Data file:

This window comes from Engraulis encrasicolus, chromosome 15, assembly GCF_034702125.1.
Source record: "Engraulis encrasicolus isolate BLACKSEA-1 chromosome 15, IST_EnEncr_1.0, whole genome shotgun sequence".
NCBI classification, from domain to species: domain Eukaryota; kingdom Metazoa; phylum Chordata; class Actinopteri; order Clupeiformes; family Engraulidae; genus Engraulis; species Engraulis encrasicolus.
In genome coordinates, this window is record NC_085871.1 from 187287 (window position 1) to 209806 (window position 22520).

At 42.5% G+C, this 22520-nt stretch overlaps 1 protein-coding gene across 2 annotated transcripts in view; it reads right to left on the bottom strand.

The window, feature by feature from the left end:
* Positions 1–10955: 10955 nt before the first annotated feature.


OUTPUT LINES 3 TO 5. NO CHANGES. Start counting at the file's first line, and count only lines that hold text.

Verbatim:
NCBI classification, from domain to species: domain Eukaryota; kingdom Metazoa; phylum Chordata; class Actinopteri; order Clupeiformes; family Engraulidae; genus Engraulis; species Engraulis encrasicolus.
In genome coordinates, this window is record NC_085871.1 from 187287 (window position 1) to 209806 (window position 22520).

At 42.5% G+C, this 22520-nt stretch overlaps 1 protein-coding gene across 2 annotated transcripts in view; it reads right to left on the bottom strand.